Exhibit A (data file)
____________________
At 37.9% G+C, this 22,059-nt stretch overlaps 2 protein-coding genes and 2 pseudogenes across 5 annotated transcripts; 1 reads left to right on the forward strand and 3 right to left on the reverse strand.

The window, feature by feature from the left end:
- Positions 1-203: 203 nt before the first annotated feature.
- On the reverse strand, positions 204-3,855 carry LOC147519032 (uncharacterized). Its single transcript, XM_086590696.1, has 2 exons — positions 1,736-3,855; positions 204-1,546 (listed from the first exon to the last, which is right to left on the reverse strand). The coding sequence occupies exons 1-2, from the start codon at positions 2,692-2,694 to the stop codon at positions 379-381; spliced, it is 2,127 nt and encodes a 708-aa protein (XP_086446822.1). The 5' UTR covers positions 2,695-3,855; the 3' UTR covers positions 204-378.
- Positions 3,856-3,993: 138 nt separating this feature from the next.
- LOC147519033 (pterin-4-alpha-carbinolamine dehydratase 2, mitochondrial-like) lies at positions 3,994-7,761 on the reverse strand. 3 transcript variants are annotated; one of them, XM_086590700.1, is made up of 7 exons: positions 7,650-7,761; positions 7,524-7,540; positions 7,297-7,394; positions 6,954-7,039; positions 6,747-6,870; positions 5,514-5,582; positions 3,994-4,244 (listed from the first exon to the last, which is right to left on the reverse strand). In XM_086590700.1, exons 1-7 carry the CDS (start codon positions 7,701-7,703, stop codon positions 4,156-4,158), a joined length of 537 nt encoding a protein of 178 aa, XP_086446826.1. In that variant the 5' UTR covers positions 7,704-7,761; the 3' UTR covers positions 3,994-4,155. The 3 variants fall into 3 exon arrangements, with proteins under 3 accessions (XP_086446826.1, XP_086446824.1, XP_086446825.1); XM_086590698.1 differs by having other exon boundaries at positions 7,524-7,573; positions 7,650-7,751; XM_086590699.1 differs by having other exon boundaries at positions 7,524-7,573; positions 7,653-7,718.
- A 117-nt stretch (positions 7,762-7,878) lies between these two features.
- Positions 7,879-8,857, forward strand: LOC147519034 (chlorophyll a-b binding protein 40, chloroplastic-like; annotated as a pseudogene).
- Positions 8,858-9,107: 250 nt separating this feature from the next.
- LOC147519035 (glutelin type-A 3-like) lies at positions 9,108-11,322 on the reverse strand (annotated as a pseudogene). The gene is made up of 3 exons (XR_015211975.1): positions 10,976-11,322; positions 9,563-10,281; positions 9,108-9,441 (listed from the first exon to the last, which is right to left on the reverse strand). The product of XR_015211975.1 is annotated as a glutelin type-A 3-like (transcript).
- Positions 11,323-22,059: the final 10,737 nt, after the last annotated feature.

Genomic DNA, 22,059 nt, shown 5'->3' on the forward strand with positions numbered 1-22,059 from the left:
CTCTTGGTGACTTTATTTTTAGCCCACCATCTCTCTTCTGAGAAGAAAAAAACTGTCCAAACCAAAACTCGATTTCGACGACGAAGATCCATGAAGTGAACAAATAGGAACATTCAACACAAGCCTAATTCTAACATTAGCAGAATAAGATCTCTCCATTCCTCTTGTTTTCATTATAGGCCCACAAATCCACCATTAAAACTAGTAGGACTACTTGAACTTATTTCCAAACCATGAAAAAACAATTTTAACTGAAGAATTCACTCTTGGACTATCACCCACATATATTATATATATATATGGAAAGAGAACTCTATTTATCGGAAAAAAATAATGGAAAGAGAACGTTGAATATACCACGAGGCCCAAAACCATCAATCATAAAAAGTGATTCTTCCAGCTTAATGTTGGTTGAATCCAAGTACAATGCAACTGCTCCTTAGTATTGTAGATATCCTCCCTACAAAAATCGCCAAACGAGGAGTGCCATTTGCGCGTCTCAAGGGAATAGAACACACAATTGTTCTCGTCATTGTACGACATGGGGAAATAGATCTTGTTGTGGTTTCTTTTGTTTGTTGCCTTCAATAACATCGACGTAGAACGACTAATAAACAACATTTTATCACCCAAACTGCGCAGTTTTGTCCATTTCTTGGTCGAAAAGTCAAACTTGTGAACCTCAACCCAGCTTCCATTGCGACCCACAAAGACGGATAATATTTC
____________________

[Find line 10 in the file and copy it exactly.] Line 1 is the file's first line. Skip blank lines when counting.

- LOC147519035 (glutelin type-A 3-like) lies at positions 9,108-11,322 on the reverse strand (annotated as a pseudogene). The gene is made up of 3 exons (XR_015211975.1): positions 10,976-11,322; positions 9,563-10,281; positions 9,108-9,441 (listed from the first exon to the last, which is right to left on the reverse strand). The product of XR_015211975.1 is annotated as a glutelin type-A 3-like (transcript).